[NTLK] How many Newtons were sold?

Ed Kummel tech_ed at yahoo.com
Tue Apr 27 15:20:03 EDT 2010

It would have never happened....getting Newtons in the quantities listed was just impossible. I have several stories I've documented on this site where I attempted to get thousands of Newtons from Apple to supply to various large organizations and government agencies. Attempts to get them out of Apple directly just resulted in my being told that I would have to go through the Newton stores to get the Newtons I needed. Most Newton stores received a dozen or so Newtons per shipment and my calls to several stores I was told I could only purchase 2 Newtons at a time....go figure...I could have made *SOOO* much money but Apple refused to sell them...It was very disheartening to tell you the truth. And then one day, I was at a Mitre building in Reston VA, discussing multi-path wireless network protocols when my AllPoints card which was plugged into my Newton 2100, received an email on my DTS mailbox. I read the email right there in front of the Mitre person I
 was working with and showed it to him. It was from a Newton store I was subscribed to, and it said that because Apple was killing the Newton, they were closing up shop...Needless to say, that meeting I was in was also cut short. Mitre eventually went Palm..which my company didn't do anything with. Oh well...
web/gadget guru


By Galactic God in Futurama

"When you do things right, people won't be sure you've done anything at all."

--- On Tue, 4/27/10, James Fraser <wheresthatistanbul-newtontalk at yahoo.com> wrote:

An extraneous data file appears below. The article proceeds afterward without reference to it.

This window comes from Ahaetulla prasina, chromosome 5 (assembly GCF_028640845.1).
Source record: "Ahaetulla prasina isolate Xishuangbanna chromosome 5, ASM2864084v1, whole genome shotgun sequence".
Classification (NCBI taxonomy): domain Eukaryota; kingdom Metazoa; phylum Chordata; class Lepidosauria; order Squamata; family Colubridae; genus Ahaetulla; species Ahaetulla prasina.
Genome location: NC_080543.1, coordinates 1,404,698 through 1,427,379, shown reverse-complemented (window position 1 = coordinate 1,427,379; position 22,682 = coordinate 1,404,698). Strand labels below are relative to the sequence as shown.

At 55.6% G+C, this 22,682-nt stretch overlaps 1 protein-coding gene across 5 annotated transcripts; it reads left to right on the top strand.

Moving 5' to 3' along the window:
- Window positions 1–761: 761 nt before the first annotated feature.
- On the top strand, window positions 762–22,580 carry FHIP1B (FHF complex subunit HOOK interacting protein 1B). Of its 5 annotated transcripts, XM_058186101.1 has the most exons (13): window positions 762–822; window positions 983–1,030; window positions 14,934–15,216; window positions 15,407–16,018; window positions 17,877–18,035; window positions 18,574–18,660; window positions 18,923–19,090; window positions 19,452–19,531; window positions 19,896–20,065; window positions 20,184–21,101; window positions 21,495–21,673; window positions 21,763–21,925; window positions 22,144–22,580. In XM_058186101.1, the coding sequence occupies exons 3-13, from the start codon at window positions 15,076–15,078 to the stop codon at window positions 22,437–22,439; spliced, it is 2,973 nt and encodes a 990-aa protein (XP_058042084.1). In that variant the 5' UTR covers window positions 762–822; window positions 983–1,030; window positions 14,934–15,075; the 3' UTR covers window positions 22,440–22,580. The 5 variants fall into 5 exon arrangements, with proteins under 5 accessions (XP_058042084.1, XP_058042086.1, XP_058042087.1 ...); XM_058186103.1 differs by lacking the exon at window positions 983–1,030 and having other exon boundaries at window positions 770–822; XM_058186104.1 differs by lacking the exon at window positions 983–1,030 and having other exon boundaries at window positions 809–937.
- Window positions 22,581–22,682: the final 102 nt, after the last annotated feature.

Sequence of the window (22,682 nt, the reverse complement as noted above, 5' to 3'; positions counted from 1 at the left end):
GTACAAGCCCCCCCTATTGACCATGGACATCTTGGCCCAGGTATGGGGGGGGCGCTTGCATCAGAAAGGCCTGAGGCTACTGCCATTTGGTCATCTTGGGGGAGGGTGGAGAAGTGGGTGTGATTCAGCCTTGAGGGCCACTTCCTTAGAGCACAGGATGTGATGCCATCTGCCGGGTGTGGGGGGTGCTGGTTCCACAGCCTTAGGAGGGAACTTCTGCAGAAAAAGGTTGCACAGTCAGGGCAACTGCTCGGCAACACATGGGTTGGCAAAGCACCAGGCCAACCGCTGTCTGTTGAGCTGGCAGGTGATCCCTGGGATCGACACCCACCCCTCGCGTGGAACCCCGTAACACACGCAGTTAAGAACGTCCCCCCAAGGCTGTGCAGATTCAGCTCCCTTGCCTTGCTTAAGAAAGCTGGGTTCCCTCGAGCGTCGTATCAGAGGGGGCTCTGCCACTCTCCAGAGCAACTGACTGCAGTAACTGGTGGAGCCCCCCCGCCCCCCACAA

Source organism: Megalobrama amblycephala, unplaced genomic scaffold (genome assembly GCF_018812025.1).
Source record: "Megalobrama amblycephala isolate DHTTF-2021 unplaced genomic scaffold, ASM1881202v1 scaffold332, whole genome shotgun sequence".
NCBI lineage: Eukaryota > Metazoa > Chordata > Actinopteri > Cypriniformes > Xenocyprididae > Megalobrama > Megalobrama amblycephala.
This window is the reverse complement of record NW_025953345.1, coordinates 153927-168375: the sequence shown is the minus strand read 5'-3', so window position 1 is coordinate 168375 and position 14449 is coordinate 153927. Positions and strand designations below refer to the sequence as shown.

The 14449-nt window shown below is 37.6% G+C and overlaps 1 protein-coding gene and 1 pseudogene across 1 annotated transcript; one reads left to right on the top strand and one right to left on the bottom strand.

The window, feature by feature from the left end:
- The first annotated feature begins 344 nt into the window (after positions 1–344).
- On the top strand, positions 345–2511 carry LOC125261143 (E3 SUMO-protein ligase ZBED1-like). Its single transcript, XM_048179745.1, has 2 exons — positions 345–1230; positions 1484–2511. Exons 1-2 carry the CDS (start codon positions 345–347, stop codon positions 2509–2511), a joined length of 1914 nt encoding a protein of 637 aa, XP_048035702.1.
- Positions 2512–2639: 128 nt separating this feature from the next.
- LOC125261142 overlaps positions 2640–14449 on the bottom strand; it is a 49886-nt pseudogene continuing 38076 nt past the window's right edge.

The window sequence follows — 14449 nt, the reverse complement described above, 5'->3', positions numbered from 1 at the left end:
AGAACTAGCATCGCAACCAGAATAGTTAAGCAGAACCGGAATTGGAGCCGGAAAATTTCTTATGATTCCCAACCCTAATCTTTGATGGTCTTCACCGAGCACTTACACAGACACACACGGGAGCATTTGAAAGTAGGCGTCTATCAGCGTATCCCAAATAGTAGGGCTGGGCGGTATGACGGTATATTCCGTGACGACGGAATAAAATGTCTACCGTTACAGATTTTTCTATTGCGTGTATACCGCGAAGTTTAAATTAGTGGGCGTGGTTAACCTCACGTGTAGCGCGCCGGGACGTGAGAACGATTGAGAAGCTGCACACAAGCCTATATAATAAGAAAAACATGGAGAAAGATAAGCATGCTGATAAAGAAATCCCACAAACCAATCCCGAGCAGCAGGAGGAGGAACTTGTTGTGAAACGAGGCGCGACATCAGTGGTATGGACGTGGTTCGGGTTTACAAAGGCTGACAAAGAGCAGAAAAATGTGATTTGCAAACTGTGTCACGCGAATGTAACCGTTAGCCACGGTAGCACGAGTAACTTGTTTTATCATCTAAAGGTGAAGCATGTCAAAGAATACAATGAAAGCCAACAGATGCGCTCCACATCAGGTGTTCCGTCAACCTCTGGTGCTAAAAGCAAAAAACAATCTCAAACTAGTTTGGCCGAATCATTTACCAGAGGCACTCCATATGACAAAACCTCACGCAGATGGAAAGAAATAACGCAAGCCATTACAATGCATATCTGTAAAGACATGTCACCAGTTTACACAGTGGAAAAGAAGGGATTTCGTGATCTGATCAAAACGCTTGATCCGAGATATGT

From: James Fraser <wheresthatistanbul-newtontalk at yahoo.com>
Subject: Re: [NTLK] How many Newtons were sold?
To: newtontalk at newtontalk.net
Date: Tuesday, April 27, 2010, 6:32 AM


--- On Mon, 4/26/10, Ryan <newtontalk at me.com> wrote:

> It's roughly 60,000 per year.  About a 5 year
> lifespan.  Problem though is that there was so much
> research and development that it was still quite a financial
> loss even at sales of 300,000. I've also got some research
> and development numbers and the cost is staggering.  

It might be worth pointing out that the potential revenue Apple gave up when they (or, perhaps more accurately, when Steve Jobs) gave the Newton the ax at the exact moment they did was staggering, too, if the below is correct.

>From the Newton Hall of Fame (https://www.msu.edu/~luckie/hallofame.htm):

>Five months later (February 27, 1998, Press Release) Steve Jobs killed the >Newton OS, the MessagePad, and eMate300. This surprised many, especially >the state of Texas that was planning on buying several million eMates to >replace students textbooks and the entire country of Australia that >actually planned to replace the governments aging PC computers with all >eMates. We call it "snatching defeat out of the jaws of victory." Why, >because a laser focus on Macintosh was needed to revive/save Apple >Computer. 

If saving Apple was the paramount concern, I can't help but think that selling eMates on that kind of scale would have gone a long way toward pulling Apple out of their financial slump, especially given the fact that there was nothing like it on the market at the time.

Yes, I can understand Jobs' reluctance to invest *further* resources into R&D for the Newton/eMate.  After all, a company that is low on dough can hardly afford a lavish expenditure on R&D and needs to focus on getting product out the door to improve their cash flow. 

However, when you have people ready to hand you their money for a /finished/ product and you choose that time to tell them, "Sorry, we're discontinuing it!" it looks a little odd.  Particularly when the head of the firm was giving assurances that, "the Emate has a bright future"  and "sales of the current MessagePad are brisk," a few months before:


That being the case, I'm not entirely convinced that the thought process that went into giving the Newton the ax was rooted exclusively in cold-blooded decision making. ¬_¬


James Fraser

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